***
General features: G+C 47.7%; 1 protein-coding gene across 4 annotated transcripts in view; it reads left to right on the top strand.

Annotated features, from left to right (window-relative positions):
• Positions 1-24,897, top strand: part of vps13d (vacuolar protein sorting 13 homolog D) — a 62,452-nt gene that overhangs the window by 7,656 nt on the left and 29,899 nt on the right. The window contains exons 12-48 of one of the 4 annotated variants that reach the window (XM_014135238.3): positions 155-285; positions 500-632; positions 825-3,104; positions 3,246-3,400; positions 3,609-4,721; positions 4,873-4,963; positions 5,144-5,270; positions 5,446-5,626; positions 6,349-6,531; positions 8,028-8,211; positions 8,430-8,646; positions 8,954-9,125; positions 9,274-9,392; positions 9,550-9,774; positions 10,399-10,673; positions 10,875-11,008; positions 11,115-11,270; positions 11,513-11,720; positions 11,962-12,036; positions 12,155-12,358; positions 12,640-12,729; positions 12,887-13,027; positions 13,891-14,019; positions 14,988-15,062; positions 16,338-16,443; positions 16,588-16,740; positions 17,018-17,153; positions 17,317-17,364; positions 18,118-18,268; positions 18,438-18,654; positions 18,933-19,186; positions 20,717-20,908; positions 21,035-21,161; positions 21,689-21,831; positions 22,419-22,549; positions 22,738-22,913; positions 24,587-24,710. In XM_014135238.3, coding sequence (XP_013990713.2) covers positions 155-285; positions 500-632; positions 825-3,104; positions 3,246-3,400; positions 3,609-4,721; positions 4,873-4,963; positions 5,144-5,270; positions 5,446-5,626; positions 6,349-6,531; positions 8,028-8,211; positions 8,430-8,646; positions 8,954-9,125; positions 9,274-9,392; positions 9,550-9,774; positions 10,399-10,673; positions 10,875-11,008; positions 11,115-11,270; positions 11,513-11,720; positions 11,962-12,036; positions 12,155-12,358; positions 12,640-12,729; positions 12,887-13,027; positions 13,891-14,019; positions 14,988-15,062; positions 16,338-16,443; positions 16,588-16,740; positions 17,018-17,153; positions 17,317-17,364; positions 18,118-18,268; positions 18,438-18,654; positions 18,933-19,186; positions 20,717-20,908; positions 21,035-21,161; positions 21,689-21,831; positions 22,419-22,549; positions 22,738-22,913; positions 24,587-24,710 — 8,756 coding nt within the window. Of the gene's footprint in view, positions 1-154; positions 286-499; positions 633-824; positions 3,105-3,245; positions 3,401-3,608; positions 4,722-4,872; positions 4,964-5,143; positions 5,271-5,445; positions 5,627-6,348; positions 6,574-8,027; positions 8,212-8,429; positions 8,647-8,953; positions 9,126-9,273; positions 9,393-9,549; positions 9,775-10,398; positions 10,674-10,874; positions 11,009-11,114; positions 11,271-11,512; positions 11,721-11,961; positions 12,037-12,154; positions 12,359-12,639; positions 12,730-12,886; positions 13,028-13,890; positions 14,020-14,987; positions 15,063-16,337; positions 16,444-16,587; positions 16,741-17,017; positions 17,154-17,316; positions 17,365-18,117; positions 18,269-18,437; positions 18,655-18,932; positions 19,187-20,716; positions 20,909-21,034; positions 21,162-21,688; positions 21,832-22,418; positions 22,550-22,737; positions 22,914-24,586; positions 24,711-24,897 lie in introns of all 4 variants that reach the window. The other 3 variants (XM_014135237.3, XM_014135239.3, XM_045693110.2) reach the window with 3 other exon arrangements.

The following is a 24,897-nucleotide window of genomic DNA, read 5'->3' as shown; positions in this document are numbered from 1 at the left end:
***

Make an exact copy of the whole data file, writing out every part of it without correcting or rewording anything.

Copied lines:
General features: G+C 47.7%; 1 protein-coding gene across 4 annotated transcripts in view; it reads left to right on the top strand.

Annotated features, from left to right (window-relative positions):
• Positions 1-24,897, top strand: part of vps13d (vacuolar protein sorting 13 homolog D) — a 62,452-nt gene that overhangs the window by 7,656 nt on the left and 29,899 nt on the right. The window contains exons 12-48 of one of the 4 annotated variants that reach the window (XM_014135238.3): positions 155-285; positions 500-632; positions 825-3,104; positions 3,246-3,400; positions 3,609-4,721; positions 4,873-4,963; positions 5,144-5,270; positions 5,446-5,626; positions 6,349-6,531; positions 8,028-8,211; positions 8,430-8,646; positions 8,954-9,125; positions 9,274-9,392; positions 9,550-9,774; positions 10,399-10,673; positions 10,875-11,008; positions 11,115-11,270; positions 11,513-11,720; positions 11,962-12,036; positions 12,155-12,358; positions 12,640-12,729; positions 12,887-13,027; positions 13,891-14,019; positions 14,988-15,062; positions 16,338-16,443; positions 16,588-16,740; positions 17,018-17,153; positions 17,317-17,364; positions 18,118-18,268; positions 18,438-18,654; positions 18,933-19,186; positions 20,717-20,908; positions 21,035-21,161; positions 21,689-21,831; positions 22,419-22,549; positions 22,738-22,913; positions 24,587-24,710. In XM_014135238.3, coding sequence (XP_013990713.2) covers positions 155-285; positions 500-632; positions 825-3,104; positions 3,246-3,400; positions 3,609-4,721; positions 4,873-4,963; positions 5,144-5,270; positions 5,446-5,626; positions 6,349-6,531; positions 8,028-8,211; positions 8,430-8,646; positions 8,954-9,125; positions 9,274-9,392; positions 9,550-9,774; positions 10,399-10,673; positions 10,875-11,008; positions 11,115-11,270; positions 11,513-11,720; positions 11,962-12,036; positions 12,155-12,358; positions 12,640-12,729; positions 12,887-13,027; positions 13,891-14,019; positions 14,988-15,062; positions 16,338-16,443; positions 16,588-16,740; positions 17,018-17,153; positions 17,317-17,364; positions 18,118-18,268; positions 18,438-18,654; positions 18,933-19,186; positions 20,717-20,908; positions 21,035-21,161; positions 21,689-21,831; positions 22,419-22,549; positions 22,738-22,913; positions 24,587-24,710 — 8,756 coding nt within the window. Of the gene's footprint in view, positions 1-154; positions 286-499; positions 633-824; positions 3,105-3,245; positions 3,401-3,608; positions 4,722-4,872; positions 4,964-5,143; positions 5,271-5,445; positions 5,627-6,348; positions 6,574-8,027; positions 8,212-8,429; positions 8,647-8,953; positions 9,126-9,273; positions 9,393-9,549; positions 9,775-10,398; positions 10,674-10,874; positions 11,009-11,114; positions 11,271-11,512; positions 11,721-11,961; positions 12,037-12,154; positions 12,359-12,639; positions 12,730-12,886; positions 13,028-13,890; positions 14,020-14,987; positions 15,063-16,337; positions 16,444-16,587; positions 16,741-17,017; positions 17,154-17,316; positions 17,365-18,117; positions 18,269-18,437; positions 18,655-18,932; positions 19,187-20,716; positions 20,909-21,034; positions 21,162-21,688; positions 21,832-22,418; positions 22,550-22,737; positions 22,914-24,586; positions 24,711-24,897 lie in introns of all 4 variants that reach the window. The other 3 variants (XM_014135237.3, XM_014135239.3, XM_045693110.2) reach the window with 3 other exon arrangements.

The following is a 24,897-nucleotide window of genomic DNA, read 5'->3' as shown; positions in this document are numbered from 1 at the left end: